As Krause notes, fewer than 30 lines of code can be used to make a very convincing phishing dialog. That's the case put forward by app developer Felix Krause, who has written a proof-of-concept breakdown of malicious lookalike pop-ups.
iOS asks users for their passwords for many reasons, but the most common ones are recently installed iOS operating system updates or iOS apps that are stuck during installation.
'However, those popups are not only shown on the lock screen, and the home screen, but also inside random apps, e.g. when they want to access iCloud, GameCenter or In-App-Purchases.
He says it's possible for criminals to programme apps to run certain code only after Apple has approved it for a spot in the App Store, and that the scheme works because iOS has "trained" users to automatically enter their details without questioning a popup's legitimacy.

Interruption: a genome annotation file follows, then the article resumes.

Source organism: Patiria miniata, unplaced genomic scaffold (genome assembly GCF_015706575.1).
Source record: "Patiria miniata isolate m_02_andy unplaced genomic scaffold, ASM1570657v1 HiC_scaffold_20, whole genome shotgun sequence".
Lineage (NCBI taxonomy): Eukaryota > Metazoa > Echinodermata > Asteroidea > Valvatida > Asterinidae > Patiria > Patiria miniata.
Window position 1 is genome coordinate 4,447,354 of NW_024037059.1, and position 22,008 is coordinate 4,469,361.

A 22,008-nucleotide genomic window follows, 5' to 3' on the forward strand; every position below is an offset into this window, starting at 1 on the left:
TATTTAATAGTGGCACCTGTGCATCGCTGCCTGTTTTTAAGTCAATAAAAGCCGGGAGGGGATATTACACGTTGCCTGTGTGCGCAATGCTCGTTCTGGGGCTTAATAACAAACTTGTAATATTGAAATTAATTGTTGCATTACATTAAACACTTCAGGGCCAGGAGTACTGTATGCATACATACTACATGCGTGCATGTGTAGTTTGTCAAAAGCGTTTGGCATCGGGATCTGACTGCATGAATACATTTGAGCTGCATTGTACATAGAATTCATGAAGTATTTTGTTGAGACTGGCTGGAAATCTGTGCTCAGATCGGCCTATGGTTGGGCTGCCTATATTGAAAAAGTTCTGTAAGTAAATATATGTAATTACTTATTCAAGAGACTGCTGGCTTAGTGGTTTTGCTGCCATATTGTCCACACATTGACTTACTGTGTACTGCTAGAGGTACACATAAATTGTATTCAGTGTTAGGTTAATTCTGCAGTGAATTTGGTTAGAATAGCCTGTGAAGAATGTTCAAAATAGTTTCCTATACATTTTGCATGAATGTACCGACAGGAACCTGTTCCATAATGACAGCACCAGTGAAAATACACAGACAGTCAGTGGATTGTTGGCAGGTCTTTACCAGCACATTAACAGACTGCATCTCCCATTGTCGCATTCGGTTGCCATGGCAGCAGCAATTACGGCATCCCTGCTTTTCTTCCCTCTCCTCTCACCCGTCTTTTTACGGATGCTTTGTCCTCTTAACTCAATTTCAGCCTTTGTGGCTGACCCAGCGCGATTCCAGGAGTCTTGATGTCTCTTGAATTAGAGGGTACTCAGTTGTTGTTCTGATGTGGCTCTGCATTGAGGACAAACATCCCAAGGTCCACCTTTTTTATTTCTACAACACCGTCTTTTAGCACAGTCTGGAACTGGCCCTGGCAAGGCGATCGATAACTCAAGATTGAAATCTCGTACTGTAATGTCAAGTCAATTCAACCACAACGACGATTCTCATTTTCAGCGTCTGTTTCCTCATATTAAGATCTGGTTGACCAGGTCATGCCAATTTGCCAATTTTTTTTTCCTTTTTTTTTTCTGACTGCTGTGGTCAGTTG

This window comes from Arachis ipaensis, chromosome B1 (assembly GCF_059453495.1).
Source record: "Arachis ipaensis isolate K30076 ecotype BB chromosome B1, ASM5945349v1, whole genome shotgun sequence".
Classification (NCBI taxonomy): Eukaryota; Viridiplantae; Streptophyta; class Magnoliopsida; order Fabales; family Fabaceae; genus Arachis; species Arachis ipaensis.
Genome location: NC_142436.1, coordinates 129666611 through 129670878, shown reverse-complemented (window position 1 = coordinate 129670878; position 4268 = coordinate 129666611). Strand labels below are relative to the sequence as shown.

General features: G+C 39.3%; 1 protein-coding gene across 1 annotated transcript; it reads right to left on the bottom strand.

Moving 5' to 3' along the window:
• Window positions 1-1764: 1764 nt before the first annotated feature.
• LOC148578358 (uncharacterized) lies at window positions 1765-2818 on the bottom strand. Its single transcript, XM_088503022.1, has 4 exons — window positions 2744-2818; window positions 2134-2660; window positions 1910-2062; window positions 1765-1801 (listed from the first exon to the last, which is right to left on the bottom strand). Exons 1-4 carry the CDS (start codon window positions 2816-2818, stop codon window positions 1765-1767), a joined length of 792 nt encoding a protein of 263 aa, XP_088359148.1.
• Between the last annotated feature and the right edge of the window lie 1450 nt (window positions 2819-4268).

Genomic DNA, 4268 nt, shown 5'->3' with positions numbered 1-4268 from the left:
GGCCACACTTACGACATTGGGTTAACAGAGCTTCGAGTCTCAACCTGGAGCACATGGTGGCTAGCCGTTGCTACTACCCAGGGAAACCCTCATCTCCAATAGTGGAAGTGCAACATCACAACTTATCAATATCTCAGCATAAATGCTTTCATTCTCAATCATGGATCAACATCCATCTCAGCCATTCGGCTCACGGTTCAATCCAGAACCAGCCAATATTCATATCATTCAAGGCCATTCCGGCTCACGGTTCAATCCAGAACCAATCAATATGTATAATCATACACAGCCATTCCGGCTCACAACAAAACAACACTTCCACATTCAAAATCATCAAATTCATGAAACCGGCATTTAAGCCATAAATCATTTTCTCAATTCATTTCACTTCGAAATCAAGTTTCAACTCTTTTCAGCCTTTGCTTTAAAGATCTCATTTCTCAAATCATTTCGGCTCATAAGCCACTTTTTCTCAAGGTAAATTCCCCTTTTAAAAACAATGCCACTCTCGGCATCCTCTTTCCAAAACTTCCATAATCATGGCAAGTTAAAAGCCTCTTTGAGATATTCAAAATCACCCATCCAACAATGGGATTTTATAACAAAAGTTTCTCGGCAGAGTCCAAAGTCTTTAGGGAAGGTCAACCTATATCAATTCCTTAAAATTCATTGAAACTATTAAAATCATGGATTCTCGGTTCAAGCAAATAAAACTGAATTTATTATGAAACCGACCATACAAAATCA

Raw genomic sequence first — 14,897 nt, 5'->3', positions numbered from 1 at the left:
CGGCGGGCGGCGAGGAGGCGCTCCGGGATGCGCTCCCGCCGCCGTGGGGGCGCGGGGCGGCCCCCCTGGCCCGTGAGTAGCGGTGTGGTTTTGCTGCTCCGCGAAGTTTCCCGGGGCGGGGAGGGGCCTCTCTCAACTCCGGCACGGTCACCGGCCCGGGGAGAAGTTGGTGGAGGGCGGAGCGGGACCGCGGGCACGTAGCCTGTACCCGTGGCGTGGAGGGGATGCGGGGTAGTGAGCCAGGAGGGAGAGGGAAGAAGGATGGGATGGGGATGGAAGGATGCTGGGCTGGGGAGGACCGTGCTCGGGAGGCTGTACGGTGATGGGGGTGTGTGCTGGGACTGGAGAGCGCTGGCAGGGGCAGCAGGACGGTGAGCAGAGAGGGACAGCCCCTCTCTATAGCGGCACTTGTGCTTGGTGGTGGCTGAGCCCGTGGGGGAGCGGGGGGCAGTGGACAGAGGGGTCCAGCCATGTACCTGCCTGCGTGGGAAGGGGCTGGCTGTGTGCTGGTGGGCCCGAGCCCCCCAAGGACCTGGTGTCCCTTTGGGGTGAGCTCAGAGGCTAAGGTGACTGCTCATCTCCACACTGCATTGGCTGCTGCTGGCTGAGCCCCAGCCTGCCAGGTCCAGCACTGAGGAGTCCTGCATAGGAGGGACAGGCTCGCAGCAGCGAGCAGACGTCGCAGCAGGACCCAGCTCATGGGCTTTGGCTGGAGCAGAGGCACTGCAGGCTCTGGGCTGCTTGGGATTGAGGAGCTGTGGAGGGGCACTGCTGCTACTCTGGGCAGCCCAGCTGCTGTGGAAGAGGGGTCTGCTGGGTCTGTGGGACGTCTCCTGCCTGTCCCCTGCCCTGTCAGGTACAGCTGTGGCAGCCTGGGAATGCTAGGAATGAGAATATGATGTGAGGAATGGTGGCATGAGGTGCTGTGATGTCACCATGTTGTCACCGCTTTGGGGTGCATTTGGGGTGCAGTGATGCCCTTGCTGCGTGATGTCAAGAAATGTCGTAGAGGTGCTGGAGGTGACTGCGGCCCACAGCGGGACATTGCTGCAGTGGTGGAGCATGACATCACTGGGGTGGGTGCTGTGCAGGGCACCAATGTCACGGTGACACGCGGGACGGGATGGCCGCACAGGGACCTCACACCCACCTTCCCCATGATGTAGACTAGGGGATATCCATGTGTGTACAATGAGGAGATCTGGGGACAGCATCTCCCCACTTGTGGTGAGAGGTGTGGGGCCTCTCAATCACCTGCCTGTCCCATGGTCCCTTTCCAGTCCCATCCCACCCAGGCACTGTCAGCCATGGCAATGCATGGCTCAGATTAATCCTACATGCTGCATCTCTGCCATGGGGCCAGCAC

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"This could easily be abused by any app..." That being said, it should be pointed out that this phishing method isn't exactly new and that Apple usually checks apps for this before being accepted to the App Store. So, what can you do to protect yourself now?
Even if you have two-factor authentication (2FA), what's to stop an app developer from asking for your 2FA key as well? More likely to happen is his suggestion that Apple change the design of its system prompts to include an extra icon that indicates it's an official request.
But what if that pop-up hasn't come from Apple, and has instead been created to look like an official request in an attempt by hackers to steal your credentials?